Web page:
• There is a condition called local allergic rhinitis that occurs when all skin testing and blood testing for allergy is negative, but the body still responds right in the nose.  My problem is getting treatment for local allergic rhinitis in a convenient cost-effective manner.  Of course it is neither cost effective nor pleasant to have your allergist blow dust mite in your nose and record nasal congestion on a scale of 1-10– how would you like to do that?
  • You may not have IgE-mediated allergy as the cause of your symptoms. Believe it or not, not everybody has allergy in the sense of hypersensitivity that responds to allergy shots. Sometimes the culprit is an irritant such as dust, fumes, cigarette smoke, aerosols, all of which will cause “allergy” symptoms, but no positive skin tests.
  • Another strategy I will use for negative skin testing is to confirm results with blood tests. This is direct measurement of IgE and fortunately, is not suppressed by any medication you take, including antihistamines.

So here’s the conundrum–>Allergy symptoms, but no positive tests? ENTER Local Allergic Rhinitis. Simply put, LAR is allergy that’s limited to the nose, and not in the skin or blood, making skin testing/blood testing very unfruitful for diagnosis.

In order to perform testing to measure local allergic rhinitis, the clinician must by the equipment to perform nasal challenges and develop protocols that are only suited for research hospitals. (at least for now) Medical literature has been published regarding diagnosis and treatment of LAR, but not in the United States which always means an additional hurdle is the FDA.

  • I’ll summarize some published articles on LAR for those of you who want to know more.
  • Allergy symptoms are very common, up to 30% of the general population. No wonder everyone thinks they have allergy.
  • In Europe, allergists are using AIT (allergy immunotherapy) for treatment of LAR and it works! Knowing that dust mite accounts for 60% of local allergic rhinitis, it’s a very reasonable strategy to use dust mites and pollens in allergy extracts for LAR.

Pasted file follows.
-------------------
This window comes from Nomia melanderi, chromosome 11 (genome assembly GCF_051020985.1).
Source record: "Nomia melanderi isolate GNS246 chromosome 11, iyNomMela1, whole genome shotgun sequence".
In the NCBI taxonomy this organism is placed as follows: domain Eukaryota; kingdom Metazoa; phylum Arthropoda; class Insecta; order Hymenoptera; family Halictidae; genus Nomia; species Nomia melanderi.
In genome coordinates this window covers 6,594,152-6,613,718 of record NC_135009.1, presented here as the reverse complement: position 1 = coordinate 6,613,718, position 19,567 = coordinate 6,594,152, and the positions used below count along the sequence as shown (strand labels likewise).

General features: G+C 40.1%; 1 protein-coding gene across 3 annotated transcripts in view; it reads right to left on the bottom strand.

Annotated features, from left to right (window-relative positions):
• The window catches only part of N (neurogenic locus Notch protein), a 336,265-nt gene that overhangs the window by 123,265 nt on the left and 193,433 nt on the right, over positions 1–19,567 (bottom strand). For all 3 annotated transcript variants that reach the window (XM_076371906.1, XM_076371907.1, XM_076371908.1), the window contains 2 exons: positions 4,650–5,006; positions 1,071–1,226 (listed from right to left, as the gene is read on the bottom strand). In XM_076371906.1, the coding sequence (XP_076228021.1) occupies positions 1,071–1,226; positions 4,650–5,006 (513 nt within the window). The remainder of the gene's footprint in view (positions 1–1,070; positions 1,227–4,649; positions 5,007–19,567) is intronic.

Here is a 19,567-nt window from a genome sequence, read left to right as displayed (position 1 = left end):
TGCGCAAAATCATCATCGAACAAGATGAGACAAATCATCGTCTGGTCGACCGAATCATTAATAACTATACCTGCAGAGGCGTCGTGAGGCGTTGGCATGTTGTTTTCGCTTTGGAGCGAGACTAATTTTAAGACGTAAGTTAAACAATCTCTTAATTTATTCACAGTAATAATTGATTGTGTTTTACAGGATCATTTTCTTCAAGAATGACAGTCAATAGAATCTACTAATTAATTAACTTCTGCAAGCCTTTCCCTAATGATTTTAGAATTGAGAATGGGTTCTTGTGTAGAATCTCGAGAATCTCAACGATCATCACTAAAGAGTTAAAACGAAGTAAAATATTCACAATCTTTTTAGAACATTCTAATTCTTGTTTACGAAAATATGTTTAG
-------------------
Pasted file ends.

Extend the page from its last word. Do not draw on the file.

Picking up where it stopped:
• BTW, the article below is written by the guru or AIT, Dr. “Hal” Nelson; if nothing else, read the article to catch up on the latest in allergy shots.
  • And now for the “meat” of LAR–published by Dr. Campo who is the leading author for LAR diagnosis and treatment. Now you’ll understand why only 30% of rhinitis patients have IgE-mediated allergy. Fortunately, treatment is still available for LAR.
  • The second article in this block is also a review of LAR. It is interesting that despite adequate research on local allergic rhinitis, treatment and diagnosis of this condition hasn’t caught on here in the States. Perhaps the more we talk about it, the better treatment will evolve.

 If you are having allergy symptoms, but tests come back negative, it is still possible that you have Local Allergic Rhinitis. Now during the winter months, you are not going to have the typical sneezing postnasal drainage and coughing that you get during the spring or fall–but that does not mean you do not have allergy to dust mite. Treatment is available and can help improve your quality of life. If you find yourself experiencing symptoms of allergy but cannot get your allergist to diagnose allergic rhinitis, you may be dealing with local allergic rhinitis. Call us today @ 918-495-2636 and get your allergies controlled.

#allergy, #american-college-of-allergy-asthma-immunology, #local-allergic-rhinitis